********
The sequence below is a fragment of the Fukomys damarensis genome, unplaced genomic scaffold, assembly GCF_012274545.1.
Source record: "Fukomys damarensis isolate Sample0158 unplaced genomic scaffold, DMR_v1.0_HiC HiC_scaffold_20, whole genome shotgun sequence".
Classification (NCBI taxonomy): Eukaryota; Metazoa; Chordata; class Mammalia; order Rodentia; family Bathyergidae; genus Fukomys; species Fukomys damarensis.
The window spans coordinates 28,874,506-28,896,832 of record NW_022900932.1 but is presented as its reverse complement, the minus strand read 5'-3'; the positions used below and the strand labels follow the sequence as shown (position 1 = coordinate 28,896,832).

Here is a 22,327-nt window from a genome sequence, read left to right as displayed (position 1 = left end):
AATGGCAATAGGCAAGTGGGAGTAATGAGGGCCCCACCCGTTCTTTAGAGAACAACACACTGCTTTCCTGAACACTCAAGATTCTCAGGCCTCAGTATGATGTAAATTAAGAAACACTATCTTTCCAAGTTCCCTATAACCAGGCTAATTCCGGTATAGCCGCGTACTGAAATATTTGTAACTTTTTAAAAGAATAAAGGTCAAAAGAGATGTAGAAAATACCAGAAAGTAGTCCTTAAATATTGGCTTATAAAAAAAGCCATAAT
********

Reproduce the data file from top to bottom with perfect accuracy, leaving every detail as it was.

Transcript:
The sequence below is a fragment of the Fukomys damarensis genome, unplaced genomic scaffold, assembly GCF_012274545.1.
Source record: "Fukomys damarensis isolate Sample0158 unplaced genomic scaffold, DMR_v1.0_HiC HiC_scaffold_20, whole genome shotgun sequence".
Classification (NCBI taxonomy): Eukaryota; Metazoa; Chordata; class Mammalia; order Rodentia; family Bathyergidae; genus Fukomys; species Fukomys damarensis.
The window spans coordinates 28,874,506-28,896,832 of record NW_022900932.1 but is presented as its reverse complement, the minus strand read 5'-3'; the positions used below and the strand labels follow the sequence as shown (position 1 = coordinate 28,896,832).

Here is a 22,327-nt window from a genome sequence, read left to right as displayed (position 1 = left end):
AATGGCAATAGGCAAGTGGGAGTAATGAGGGCCCCACCCGTTCTTTAGAGAACAACACACTGCTTTCCTGAACACTCAAGATTCTCAGGCCTCAGTATGATGTAAATTAAGAAACACTATCTTTCCAAGTTCCCTATAACCAGGCTAATTCCGGTATAGCCGCGTACTGAAATATTTGTAACTTTTTAAAAGAATAAAGGTCAAAAGAGATGTAGAAAATACCAGAAAGTAGTCCTTAAATATTGGCTTATAAAAAAAGCCATAAT